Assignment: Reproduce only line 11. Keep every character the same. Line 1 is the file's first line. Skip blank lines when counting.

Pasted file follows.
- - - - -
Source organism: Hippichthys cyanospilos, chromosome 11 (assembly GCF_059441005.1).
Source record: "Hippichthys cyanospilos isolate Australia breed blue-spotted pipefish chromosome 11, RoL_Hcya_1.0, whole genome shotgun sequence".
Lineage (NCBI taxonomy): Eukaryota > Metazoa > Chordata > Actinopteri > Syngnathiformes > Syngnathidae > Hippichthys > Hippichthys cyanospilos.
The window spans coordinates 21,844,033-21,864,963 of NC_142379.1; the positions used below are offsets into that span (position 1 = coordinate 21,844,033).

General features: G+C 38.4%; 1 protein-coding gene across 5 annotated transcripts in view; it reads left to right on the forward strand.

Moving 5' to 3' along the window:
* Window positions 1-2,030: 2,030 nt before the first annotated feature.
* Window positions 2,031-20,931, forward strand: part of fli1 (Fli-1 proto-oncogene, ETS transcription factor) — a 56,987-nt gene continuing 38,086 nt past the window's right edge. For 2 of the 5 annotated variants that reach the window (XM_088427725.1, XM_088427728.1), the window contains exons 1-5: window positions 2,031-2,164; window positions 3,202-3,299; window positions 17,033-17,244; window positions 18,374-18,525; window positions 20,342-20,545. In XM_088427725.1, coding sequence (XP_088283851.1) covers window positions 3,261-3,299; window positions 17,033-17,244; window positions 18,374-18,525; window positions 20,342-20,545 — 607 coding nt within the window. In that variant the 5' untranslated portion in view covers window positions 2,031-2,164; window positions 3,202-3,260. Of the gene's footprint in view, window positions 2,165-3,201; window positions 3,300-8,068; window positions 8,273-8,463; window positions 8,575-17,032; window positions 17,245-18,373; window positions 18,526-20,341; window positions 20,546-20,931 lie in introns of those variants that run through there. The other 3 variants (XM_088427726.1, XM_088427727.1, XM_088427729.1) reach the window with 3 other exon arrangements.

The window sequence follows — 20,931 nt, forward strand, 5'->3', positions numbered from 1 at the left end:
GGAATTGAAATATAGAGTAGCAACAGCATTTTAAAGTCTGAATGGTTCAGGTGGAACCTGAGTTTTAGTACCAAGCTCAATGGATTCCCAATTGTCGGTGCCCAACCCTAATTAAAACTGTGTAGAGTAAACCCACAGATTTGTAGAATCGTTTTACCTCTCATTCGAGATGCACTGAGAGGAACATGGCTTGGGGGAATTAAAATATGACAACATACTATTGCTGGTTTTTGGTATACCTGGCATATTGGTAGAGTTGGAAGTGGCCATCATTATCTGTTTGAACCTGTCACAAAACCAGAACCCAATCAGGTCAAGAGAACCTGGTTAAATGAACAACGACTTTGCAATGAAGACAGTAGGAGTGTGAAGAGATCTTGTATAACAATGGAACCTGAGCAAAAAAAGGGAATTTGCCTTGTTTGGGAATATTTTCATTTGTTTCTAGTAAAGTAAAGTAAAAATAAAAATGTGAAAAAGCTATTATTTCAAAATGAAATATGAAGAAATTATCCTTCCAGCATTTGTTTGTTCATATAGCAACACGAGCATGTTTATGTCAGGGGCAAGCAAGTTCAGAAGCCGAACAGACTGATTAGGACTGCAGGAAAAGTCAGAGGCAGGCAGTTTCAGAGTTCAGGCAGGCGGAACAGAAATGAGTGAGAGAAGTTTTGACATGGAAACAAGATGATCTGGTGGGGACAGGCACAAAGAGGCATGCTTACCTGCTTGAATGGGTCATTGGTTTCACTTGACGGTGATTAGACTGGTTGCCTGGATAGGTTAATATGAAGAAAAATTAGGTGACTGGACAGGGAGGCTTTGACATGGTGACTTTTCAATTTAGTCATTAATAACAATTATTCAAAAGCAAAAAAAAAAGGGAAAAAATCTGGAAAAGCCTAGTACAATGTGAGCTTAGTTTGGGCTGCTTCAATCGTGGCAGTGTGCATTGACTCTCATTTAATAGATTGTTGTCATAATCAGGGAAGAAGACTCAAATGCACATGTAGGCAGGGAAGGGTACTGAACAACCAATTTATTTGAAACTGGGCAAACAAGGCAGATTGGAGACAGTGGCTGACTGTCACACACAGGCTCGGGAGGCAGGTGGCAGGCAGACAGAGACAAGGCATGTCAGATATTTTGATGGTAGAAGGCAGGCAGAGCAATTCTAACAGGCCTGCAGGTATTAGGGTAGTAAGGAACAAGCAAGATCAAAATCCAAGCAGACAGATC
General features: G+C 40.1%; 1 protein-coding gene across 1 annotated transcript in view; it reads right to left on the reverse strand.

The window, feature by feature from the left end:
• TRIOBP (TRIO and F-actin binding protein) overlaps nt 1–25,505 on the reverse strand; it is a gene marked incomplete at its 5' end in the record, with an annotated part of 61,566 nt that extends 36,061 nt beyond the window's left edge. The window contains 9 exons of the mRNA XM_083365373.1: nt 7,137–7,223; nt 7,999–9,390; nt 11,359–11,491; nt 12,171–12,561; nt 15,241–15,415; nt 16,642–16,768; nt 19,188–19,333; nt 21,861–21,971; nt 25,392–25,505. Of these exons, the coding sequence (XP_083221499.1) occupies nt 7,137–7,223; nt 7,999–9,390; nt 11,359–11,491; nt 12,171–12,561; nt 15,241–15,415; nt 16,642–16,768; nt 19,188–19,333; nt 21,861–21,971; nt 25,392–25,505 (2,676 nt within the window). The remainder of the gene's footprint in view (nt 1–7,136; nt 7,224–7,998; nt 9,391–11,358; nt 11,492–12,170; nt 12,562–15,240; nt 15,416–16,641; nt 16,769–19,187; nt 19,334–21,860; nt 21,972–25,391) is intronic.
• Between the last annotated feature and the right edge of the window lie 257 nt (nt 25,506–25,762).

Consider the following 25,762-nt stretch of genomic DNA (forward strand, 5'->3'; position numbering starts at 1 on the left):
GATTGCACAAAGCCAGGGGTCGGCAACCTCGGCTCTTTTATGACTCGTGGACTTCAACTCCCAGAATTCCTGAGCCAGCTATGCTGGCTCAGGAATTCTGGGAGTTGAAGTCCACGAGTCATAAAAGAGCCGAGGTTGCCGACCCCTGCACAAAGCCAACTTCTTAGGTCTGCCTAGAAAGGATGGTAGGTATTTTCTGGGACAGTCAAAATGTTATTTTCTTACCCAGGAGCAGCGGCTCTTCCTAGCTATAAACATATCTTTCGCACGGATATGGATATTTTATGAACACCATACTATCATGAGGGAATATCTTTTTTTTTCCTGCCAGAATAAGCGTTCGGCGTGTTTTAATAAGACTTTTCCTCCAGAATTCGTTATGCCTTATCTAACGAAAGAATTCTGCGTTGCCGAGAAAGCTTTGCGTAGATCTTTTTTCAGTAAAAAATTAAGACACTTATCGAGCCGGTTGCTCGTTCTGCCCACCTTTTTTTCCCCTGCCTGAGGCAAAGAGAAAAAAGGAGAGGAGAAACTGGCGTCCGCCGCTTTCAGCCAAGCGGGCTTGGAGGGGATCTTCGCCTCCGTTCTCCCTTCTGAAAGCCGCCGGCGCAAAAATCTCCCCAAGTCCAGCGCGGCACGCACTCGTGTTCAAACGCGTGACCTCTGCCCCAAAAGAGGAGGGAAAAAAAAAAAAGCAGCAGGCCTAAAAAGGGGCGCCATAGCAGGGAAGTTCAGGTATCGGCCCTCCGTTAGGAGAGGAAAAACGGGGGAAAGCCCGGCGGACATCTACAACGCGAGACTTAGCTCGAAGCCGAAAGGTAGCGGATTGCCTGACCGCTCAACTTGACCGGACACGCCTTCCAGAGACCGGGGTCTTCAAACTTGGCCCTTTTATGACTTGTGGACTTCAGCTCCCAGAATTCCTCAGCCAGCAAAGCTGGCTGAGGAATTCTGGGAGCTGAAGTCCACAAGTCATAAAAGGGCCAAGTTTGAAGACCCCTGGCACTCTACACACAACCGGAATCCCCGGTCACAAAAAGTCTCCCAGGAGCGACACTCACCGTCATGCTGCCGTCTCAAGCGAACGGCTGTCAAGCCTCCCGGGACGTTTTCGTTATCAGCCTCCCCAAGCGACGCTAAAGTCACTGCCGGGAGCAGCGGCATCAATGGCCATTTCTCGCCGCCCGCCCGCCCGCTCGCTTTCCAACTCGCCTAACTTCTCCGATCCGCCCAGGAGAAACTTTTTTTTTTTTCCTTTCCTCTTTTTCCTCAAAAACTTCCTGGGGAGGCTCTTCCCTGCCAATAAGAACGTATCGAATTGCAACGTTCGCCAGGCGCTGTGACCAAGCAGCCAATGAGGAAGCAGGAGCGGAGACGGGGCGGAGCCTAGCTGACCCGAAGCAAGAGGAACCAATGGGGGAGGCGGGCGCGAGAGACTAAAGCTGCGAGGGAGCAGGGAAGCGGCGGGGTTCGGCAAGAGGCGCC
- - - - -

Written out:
General features: G+C 40.1%; 1 protein-coding gene across 1 annotated transcript in view; it reads right to left on the reverse strand.